A spectacular Northern Lights display could be visible from parts of the North-east tonight.
A large solar storm – caused by an explosion of energy from the sun, known as a Coronal Mass Ejection, is expected to hit at some point today or tomorrow.
The massive amounts of energy interacts with the particles in Earth’s atmosphere to create stunning light displays.
Alistair McLean, managing director of The Aurora Zone, said: “This time of year does coincide with the equinox which is often associated with higher levels of solar activity, and the Space Weather Prediction Centre is suggesting that we might see KP5 on Wednesday 14th March.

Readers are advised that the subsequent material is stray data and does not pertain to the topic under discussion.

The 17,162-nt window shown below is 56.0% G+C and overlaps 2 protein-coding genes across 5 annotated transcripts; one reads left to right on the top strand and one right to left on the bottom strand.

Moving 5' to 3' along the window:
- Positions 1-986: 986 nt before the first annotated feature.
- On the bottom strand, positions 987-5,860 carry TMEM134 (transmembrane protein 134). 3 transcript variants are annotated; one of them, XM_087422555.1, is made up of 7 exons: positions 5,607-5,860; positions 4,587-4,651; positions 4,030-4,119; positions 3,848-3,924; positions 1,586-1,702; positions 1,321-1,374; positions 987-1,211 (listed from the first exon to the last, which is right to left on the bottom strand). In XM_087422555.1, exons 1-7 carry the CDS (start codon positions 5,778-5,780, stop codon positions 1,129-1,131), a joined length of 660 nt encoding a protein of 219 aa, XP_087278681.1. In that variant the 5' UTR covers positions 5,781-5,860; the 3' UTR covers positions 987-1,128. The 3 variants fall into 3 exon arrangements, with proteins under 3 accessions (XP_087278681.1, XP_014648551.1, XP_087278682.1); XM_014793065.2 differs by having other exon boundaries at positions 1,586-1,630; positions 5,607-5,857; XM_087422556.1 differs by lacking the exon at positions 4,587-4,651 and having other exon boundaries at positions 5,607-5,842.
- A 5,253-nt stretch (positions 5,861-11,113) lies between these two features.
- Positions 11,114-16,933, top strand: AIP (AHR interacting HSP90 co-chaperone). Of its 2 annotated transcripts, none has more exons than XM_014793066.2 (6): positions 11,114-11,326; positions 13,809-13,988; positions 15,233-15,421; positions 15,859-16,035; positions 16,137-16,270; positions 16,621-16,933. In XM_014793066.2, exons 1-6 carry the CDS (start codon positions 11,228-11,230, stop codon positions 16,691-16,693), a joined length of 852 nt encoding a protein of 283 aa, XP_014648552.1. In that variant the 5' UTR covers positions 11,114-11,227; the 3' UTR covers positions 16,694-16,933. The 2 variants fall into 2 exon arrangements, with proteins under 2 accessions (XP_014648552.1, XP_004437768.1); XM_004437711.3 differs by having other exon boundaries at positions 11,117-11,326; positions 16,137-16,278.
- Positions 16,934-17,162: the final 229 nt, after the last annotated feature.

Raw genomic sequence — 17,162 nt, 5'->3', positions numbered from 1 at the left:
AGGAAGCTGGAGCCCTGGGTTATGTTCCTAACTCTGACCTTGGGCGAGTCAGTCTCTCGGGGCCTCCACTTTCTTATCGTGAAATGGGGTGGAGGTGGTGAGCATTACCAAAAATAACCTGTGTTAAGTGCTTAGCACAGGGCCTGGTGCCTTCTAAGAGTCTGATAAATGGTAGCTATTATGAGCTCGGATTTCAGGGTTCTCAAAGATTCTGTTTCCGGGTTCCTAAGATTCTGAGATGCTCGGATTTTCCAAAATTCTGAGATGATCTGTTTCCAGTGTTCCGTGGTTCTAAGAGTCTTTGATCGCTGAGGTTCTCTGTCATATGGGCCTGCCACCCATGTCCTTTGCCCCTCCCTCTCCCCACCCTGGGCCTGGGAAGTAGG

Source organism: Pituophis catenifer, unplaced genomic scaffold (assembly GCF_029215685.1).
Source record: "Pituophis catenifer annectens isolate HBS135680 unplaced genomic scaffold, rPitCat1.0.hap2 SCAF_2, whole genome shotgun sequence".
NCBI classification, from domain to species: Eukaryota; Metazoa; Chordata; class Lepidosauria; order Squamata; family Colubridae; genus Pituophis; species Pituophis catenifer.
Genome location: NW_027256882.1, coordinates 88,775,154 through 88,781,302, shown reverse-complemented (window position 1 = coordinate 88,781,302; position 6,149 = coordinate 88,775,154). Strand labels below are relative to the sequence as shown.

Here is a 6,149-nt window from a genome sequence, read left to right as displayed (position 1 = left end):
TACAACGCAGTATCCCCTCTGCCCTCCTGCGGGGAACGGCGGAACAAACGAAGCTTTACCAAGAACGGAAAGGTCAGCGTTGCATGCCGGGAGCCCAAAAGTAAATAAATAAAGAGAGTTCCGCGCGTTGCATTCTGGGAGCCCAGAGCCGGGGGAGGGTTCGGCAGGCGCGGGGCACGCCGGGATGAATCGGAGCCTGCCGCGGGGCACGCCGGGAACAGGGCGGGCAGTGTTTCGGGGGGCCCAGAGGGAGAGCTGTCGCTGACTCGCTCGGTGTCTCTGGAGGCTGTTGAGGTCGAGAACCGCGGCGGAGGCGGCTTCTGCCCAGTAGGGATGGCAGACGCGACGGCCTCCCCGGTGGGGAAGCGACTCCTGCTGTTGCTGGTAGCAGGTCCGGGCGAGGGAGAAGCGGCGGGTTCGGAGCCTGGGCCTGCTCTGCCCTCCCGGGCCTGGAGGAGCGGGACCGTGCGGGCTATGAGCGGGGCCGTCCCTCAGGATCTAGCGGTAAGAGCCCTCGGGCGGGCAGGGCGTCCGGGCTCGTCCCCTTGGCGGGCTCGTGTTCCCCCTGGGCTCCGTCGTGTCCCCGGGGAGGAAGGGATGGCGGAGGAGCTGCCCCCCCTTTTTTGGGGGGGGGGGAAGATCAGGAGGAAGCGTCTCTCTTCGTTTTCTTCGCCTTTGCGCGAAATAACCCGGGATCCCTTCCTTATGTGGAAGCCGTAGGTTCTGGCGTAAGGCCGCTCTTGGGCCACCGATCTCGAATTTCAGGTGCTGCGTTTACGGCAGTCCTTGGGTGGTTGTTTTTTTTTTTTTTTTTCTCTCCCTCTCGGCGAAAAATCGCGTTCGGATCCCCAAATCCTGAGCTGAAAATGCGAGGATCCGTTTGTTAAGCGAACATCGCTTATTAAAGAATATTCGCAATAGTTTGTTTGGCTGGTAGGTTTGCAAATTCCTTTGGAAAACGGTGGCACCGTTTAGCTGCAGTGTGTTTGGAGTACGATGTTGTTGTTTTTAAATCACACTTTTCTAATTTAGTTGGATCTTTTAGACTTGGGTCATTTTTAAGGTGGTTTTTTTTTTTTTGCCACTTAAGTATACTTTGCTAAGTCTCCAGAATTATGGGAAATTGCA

“The KP index is the scale used to measure geomagnetic storms and it ranges from 0 (very little activity) to 9 (huge!) and, as a basic rule of thumb, the larger the number, the further south the lights can be seen.
“This means that the Northern Lights may be visible from northern Scotland but as we always say, it’s more likely that they will be seen within the Aurora Zone itself.”
The US National Oceanic and Atmospheric Administration (NOAA), who spotted the solar storm using two NASA satellites, said: “A minor geomagnetic storm watch is now in effect for 14 and 15 March, 2018. Aurora may be visible at high latitudes.”